The Boy with the Incredible Brain, Saturday

Press release

By on Wed, February 4, 2009


The Boy with the Incredible Brain, a sensitive and enlightening documentary about highly functioning savant Daniel Tammet, will be presented by The Visionary Edge at 7:30 pm, Saturday, February 7th at The Johnson House Train Depot in Half Moon Bay. 

The film is the breath-taking story of the astonishing arithmetic and language capabilities of Daniel Tammet.  Born January 31, 1979 to a working-class parents in London, he was one of nine children. The film shows scientists testing his ability to recite Pi to 22,500 decimal points, as well as learning the Icelandic language in one week. Tammet, in his gentle unassuming way, passes all the tests and offers this concluding statement about the phenomenon of savants: "The line between profound talent and profound disability is a surprisingly thin one."

Though a savant, Daniel Paul Tammet has none of the apparent disabilities which keep most savants from functioning as normal, independent adults.  Many cases of savantism are triggered by accidents which leave behind brain damage; Daniel’s skills date from an epileptic fit when he was a young child.

It is Daniel’s ability to communicate how he experiences his abilities that makes him unique and that makes it possible for scientists to study his skills in a new way.  They are convinced he may hold the key to unlocking similar abilities in everyone if it can be determined which parts of the brain to enable or disable to enhance particular cognitive functions.  He could be the key to unleashing the next great step in human intelligence.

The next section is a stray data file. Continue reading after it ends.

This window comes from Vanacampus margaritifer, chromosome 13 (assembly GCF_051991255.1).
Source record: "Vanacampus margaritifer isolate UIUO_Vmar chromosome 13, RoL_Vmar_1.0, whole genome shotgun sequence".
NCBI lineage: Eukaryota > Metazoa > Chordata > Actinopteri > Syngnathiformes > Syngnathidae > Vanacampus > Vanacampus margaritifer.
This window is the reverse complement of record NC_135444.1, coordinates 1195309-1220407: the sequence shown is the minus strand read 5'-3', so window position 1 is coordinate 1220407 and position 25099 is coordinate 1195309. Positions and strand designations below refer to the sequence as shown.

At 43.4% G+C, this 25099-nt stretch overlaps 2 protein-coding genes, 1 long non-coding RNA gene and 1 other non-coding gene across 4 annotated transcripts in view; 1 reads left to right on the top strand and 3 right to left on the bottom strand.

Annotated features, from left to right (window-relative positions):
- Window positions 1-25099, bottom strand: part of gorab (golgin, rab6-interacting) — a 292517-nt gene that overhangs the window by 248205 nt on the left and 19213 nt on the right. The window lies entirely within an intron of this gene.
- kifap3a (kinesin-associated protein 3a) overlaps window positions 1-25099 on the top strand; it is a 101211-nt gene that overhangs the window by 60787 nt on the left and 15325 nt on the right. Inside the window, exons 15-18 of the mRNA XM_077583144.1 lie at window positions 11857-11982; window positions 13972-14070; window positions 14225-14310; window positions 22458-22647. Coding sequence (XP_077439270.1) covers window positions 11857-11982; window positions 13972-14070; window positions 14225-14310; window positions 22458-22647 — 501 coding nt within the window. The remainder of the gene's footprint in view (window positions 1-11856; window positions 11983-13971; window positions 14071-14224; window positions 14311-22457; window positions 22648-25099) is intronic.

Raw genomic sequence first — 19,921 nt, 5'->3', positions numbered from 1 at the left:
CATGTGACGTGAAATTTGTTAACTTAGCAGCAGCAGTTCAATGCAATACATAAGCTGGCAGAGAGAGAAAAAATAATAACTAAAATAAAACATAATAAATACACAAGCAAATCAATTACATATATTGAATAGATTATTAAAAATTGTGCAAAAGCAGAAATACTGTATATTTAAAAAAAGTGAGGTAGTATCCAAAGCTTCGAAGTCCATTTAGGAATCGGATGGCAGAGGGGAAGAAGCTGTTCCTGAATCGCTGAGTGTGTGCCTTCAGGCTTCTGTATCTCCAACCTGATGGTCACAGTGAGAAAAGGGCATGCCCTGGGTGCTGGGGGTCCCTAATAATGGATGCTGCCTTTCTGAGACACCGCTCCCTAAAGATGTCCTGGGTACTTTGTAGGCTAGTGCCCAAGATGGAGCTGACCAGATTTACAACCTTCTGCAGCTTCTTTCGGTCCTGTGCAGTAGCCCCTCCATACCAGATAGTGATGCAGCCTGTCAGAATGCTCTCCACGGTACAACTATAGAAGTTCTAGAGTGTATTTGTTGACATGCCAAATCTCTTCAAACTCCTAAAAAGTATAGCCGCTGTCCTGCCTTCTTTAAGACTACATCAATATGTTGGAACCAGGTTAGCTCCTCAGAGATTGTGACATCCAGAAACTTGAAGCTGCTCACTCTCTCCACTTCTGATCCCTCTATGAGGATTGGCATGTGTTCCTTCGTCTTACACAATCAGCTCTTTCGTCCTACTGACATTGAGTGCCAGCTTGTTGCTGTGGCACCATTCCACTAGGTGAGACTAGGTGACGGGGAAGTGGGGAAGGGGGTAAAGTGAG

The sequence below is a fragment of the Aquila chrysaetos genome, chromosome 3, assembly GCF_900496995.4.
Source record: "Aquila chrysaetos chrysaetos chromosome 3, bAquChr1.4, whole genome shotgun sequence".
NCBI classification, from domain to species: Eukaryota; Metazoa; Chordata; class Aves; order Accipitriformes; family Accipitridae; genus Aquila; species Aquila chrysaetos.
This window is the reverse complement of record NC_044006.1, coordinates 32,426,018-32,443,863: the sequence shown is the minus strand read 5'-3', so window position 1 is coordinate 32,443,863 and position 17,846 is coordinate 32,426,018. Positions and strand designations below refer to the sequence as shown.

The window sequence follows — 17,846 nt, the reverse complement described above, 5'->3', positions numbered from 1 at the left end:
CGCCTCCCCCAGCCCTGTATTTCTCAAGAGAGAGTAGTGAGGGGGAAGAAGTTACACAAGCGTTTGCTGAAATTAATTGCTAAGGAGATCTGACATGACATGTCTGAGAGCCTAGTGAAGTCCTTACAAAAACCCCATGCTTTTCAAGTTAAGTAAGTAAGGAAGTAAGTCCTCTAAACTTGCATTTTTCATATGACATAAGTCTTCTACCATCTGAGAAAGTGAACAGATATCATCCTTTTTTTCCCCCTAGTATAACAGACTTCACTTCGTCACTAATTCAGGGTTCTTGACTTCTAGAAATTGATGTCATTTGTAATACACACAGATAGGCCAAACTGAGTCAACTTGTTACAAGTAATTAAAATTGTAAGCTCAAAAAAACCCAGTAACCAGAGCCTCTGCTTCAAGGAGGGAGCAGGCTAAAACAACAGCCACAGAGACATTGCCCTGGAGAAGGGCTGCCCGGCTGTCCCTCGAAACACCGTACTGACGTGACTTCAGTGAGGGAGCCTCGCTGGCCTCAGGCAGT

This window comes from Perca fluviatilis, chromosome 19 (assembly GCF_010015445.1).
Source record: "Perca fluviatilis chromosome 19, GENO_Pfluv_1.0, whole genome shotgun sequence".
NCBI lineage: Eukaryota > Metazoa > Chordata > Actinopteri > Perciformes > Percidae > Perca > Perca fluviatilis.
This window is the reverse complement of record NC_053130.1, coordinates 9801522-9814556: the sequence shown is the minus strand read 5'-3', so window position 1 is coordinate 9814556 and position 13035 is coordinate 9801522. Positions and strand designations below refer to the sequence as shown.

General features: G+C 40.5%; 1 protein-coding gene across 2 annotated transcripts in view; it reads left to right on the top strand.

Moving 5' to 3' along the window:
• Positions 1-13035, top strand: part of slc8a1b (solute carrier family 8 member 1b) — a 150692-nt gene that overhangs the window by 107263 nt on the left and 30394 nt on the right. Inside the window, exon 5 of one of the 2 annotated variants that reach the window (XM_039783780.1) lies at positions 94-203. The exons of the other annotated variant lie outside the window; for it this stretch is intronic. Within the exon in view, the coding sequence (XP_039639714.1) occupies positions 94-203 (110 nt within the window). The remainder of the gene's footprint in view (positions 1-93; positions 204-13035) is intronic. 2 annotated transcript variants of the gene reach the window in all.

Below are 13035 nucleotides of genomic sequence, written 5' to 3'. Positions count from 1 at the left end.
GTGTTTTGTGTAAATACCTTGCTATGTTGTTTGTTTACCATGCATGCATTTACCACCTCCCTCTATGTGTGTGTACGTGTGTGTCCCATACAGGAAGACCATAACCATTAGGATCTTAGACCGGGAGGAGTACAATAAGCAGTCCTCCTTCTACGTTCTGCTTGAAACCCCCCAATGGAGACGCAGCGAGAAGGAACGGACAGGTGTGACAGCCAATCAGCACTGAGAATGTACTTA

Tammet perceives numbers as colors or sensations, a skill known as synaesthesia, but the detail and specificity of Tammet’s mental imagery of numbers is unusual. He says that in his mind’s eye, each integer up to 10,000 has its own unique shape, colour, texture and feel. He can intuitively "see" results of calculations as synaesthetic landscapes without using conscious mental effort, and that he can "sense" whether a number is prime or composite. So he is not calculating or memorizing to produce his astonishing answers to mathematical problems.  He is simply reading the landscapes.  He has described his visual image of 289 as particularly ugly, 333 as particularly attractive, and pi as beautiful. The number six apparently has no distinct image and is experienced as a visual void in the landscape. Tammet described 25 as energetic and the "kind of number you would invite to a party" on The Hour. In his memoir, Born on a Blue Day, he talks of how having epilepsy, synaesthesia, and Asperger Syndrome all deeply affected his childhood.

The documentary, created in the UK, shows highlights of Tammet’s meeting with Kim Peek, the world famous savant who was the inspiration for the movie Rain Man starring Dustin Hoffman and Tom Cruise. In The Boy with the Incredible Brain,  Peek is shown hugging Tammet telling him that "Some day you will be as great as I am", to which Tammet replies "That was a wonderful compliment; what an aspiration to have!"  According to Reba Vanderpool of The Visionary Edge, two surprise humorous shorts will also be shown that have tie-ins to theme of the learning.

Saturday, February 7th.  Doors will open at 7:00pm, film begins at 7:30.  The Johnson House Train Depot, 110 Higgins Purisima, HMB.  The film is free and open to the public; donations are encouraged to cover screening expenses.  Call 650-560-0200 for information and reservations as seating is limited. 

Located in Half Moon Bay, The Visionary Edge produces events to inform and inspire us all to create a wiser, sustainable and more compassionate world.